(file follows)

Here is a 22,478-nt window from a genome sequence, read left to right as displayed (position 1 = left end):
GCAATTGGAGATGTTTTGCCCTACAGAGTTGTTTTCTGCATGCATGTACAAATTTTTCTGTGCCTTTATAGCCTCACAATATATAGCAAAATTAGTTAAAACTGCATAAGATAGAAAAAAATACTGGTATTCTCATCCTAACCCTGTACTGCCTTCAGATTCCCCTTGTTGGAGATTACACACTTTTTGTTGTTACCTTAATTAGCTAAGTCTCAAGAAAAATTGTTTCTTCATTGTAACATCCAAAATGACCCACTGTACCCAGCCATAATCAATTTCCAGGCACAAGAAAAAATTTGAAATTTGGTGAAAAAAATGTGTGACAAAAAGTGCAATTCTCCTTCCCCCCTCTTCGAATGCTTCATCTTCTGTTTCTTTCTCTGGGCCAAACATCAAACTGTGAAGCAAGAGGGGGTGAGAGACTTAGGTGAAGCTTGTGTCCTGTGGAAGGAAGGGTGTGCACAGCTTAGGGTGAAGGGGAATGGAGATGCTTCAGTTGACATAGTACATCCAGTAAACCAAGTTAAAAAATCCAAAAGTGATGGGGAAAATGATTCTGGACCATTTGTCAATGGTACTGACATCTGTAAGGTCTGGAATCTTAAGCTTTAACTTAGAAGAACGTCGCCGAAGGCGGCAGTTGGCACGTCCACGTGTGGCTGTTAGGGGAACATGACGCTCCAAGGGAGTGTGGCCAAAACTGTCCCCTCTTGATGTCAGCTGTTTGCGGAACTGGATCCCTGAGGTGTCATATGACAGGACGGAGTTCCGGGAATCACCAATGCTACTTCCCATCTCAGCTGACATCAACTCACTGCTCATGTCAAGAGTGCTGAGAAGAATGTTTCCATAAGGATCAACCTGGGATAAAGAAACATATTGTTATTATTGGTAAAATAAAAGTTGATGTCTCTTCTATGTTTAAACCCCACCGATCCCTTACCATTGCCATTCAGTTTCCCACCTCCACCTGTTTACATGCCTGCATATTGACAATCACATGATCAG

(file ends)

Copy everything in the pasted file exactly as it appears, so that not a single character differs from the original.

Here is a 22,478-nt window from a genome sequence, read left to right as displayed (position 1 = left end):
GCAATTGGAGATGTTTTGCCCTACAGAGTTGTTTTCTGCATGCATGTACAAATTTTTCTGTGCCTTTATAGCCTCACAATATATAGCAAAATTAGTTAAAACTGCATAAGATAGAAAAAAATACTGGTATTCTCATCCTAACCCTGTACTGCCTTCAGATTCCCCTTGTTGGAGATTACACACTTTTTGTTGTTACCTTAATTAGCTAAGTCTCAAGAAAAATTGTTTCTTCATTGTAACATCCAAAATGACCCACTGTACCCAGCCATAATCAATTTCCAGGCACAAGAAAAAATTTGAAATTTGGTGAAAAAAATGTGTGACAAAAAGTGCAATTCTCCTTCCCCCCTCTTCGAATGCTTCATCTTCTGTTTCTTTCTCTGGGCCAAACATCAAACTGTGAAGCAAGAGGGGGTGAGAGACTTAGGTGAAGCTTGTGTCCTGTGGAAGGAAGGGTGTGCACAGCTTAGGGTGAAGGGGAATGGAGATGCTTCAGTTGACATAGTACATCCAGTAAACCAAGTTAAAAAATCCAAAAGTGATGGGGAAAATGATTCTGGACCATTTGTCAATGGTACTGACATCTGTAAGGTCTGGAATCTTAAGCTTTAACTTAGAAGAACGTCGCCGAAGGCGGCAGTTGGCACGTCCACGTGTGGCTGTTAGGGGAACATGACGCTCCAAGGGAGTGTGGCCAAAACTGTCCCCTCTTGATGTCAGCTGTTTGCGGAACTGGATCCCTGAGGTGTCATATGACAGGACGGAGTTCCGGGAATCACCAATGCTACTTCCCATCTCAGCTGACATCAACTCACTGCTCATGTCAAGAGTGCTGAGAAGAATGTTTCCATAAGGATCAACCTGGGATAAAGAAACATATTGTTATTATTGGTAAAATAAAAGTTGATGTCTCTTCTATGTTTAAACCCCACCGATCCCTTACCATTGCCATTCAGTTTCCCACCTCCACCTGTTTACATGCCTGCATATTGACAATCACATGATCAG